providence

A Quote by Epictetus on creation, humility, mind, and providence

Any one thing in the creation is suffiocient to demonstrate a Providence to a humble and grateful mind.

Epictetus (c. 50 - 120)

Source: Discourses

Contributed by: Zaady

A Quote by Edward George Earle Bulwer-Lytton on fate and providence

Fate is not the ruler, but the servant of Providence.

Edward George Earle Bulwer-Lytton (1803 - 1873)

Contributed by: Zaady

A Quote by Marcus Tullius Cicero on children, gifts, and providence

What gift has providence bestowed on man that is so dear to him as his children?

Cicero (106 - 43 BC)

Contributed by: Zaady

A Quote by Blaise Pascal on duty, god, guidance, providence, trust, and truth

He that takes truth for his guide, and duty for his end, may safely trust to God's providence to lead him aright.

Blaise Pascal (1623 - 1662)

Source: Albert W. Daw Collection

Contributed by: Zaady

A Quote by Bartolomé de Las Casas on direction, discovery, divinity, goals, providence, and soul

The main goal of divine Providence in [allowing] the discovery of these tribes and lands . . . is . . . the conversion and well-being of souls, and to this goal everything temporal must necessarily be subordinated and directed.

Bartolome de Las Casas (1474 - 1566)

Source: Historia de las Indias, written 1550-1563, prologue

Contributed by: Zaady

A Quote by Ambrose Gwinett Bierce on pride, providence, slang, speech, and wit

SLANG, n. The speech of one who utters with his tongue what he thinks with his ear, and feels the pride of a creator in accomplishing the feat of a parrot. A means (under Providence) of setting up as a wit without a capital of sense.

Ambrose Bierce (1842 - 1914)

Source: The Devil's Dictionary by Ambrose Bierce

Contributed by: Zaady

A Quote by Ambrose Gwinett Bierce on opportunity and providence

LAST, n. A shoemaker's implement, named by a frowning Providence as opportunity to the maker of puns.

Ambrose Bierce (1842 - 1914)

Source: The Devil's Dictionary by Ambrose Bierce

Contributed by: Zaady

A Quote by Ambrose Gwinett Bierce on instinct, labor, providence, questions, and solution

APPETITE, n. An instinct thoughtfully implanted by Providence as a solution to the labor question.

Ambrose Bierce (1842 - 1914)

Source: The Devil's Dictionary by Ambrose Bierce

Contributed by: Zaady

A Quote by Ambrose Gwinett Bierce on providence

AIR, n. A nutritious substance supplied by a bountiful Providence for the fattening of the poor.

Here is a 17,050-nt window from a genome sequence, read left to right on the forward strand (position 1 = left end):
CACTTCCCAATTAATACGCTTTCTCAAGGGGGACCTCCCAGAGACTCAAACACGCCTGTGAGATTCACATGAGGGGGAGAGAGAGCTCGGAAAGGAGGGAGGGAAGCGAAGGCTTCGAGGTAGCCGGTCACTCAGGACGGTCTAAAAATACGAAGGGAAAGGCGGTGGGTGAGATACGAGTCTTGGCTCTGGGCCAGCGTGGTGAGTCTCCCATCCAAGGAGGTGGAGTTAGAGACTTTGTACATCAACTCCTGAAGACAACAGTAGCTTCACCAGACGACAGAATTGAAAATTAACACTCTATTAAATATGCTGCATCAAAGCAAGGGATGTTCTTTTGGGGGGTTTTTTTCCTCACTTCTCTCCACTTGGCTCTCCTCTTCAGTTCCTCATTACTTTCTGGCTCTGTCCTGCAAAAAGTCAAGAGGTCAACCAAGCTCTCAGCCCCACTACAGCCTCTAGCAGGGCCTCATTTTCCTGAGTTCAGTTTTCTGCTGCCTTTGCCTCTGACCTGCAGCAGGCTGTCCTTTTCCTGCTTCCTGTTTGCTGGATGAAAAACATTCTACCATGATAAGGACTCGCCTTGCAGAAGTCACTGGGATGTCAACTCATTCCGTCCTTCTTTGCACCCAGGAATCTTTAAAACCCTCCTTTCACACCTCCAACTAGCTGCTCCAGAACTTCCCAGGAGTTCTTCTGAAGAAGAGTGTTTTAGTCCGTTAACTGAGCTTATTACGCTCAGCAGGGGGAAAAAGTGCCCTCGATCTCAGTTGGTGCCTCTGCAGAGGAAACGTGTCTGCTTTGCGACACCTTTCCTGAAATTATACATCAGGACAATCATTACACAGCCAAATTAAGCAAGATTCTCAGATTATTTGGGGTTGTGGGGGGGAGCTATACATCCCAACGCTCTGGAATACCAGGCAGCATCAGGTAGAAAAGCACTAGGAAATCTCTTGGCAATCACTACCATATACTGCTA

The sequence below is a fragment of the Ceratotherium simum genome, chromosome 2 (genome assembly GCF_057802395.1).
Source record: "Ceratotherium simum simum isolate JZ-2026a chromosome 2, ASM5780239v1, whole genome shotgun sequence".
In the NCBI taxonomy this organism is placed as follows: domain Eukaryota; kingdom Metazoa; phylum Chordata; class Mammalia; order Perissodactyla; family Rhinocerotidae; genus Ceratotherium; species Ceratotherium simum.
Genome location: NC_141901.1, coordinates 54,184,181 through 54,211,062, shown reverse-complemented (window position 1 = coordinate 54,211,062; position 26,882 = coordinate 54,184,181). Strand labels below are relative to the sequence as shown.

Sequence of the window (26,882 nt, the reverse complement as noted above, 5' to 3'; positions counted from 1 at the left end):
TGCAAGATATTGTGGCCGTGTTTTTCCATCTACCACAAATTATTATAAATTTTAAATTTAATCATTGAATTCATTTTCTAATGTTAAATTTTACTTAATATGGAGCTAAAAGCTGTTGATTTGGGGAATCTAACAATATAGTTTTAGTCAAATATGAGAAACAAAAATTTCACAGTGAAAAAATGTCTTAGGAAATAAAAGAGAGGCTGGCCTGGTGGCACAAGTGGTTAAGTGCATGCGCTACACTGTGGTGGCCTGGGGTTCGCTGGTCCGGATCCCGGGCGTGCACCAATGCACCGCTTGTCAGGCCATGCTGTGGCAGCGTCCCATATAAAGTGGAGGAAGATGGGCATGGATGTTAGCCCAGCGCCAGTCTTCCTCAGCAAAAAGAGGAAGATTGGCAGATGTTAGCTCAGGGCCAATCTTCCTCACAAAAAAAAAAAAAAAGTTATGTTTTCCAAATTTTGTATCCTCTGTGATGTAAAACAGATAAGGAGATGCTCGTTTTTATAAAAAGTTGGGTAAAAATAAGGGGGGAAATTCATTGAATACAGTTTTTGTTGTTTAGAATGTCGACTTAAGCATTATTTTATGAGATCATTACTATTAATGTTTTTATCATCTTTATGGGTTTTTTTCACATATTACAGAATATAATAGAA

Ambrose Bierce (1842 - 1914)

Source: The Devil's Dictionary by Ambrose Bierce

Contributed by: Zaady

A Quote by Abraham Lincoln on aggression, america, anger, army, blessings, camping, citizenship, conflict, country, day, defense, disobedience, divinity, failure, fatherhood, freedom, gifts, god, harmony, heart, heaven, humility, laws, libraries, mercy,

From the collection of Lincoln's papers in the Library of America series, Vol II, pp. 520-521. The year that is drawing towards its close, has been filled with the blessings of fruitful fields and healthful skies. To these bounties, which are so constantly enjoyed that we are prone to forget the source from which they come, others have been added, which are of so extraordinary a nature, that they cannot fail to penetrate and soften even the heart which is habitually insensible to the ever watchful providence of Almighty God. In the midst of a civil war of unequaled magnitude and severity, which has sometimes seemed to foreign States to invite and to provoke their aggression, peace has been preserved with all nations, order has been maintained, the laws have been respected and obeyed, and harmony has prevailed everywhere except in the theatre of military conflict; while that theatre has been greatly contracted by the advancing armies and navies of the Union. Needful diversions of wealth and of strength from the fields of peaceful industry to the national defense, have not arrested the plough, the shuttle, or the ship; the axe had enlarged the borders of our settlements, and the mines, as well of iron and coal as of the precious metals, have yielded even more abundantly than heretofore. Population has steadily increased, notwithstanding the waste that has been made in the camp, the siege and the battlefield; and the country, rejoicing in the consciousness of augmented strength and vigor, is permitted to expect continuance of years with large increase of freedom. No human counsel hath devised nor hath any mortal hand worked out these great things. They are the gracious gifts of the Most High God, who, while dealing with us in anger for our sins, hath nevertheless remembered mercy. It has seemed to me fit and proper that they should be solemnly, reverently and gratefully acknowledged as with one heart and voice by the whole American People. I do therefore invite my fellow citizens in every part of the United States, and also those who are at sea and those who are sojourning in foreign lands, to set apart and observe the last Thursday of November next, as a day of Thanksgiving and Praise to our beneficent Father who dwelleth in the Heavens. And I recommend to them that while offering up the ascriptions justly due to Him for such singular deliverances and blessings, they do also, with humble penitence for our national perverseness and disobedience, commend to his tender care all those who have become widows, orphans, mourners or sufferers in the lamentable civil strife in which we are unavoidably engaged, and fervently implore the interposition of the Almighty Hand to heal the wounds of the nation and to restore it as soon as may be consistent with the Divine purposes to the full enjoyment of peace, harmony, tranquillity and Union.

Abraham Lincoln (1809 - 1865)

Source: Proclamation of Thanksgiving, Address, October 3, 1863

Contributed by: Zaady

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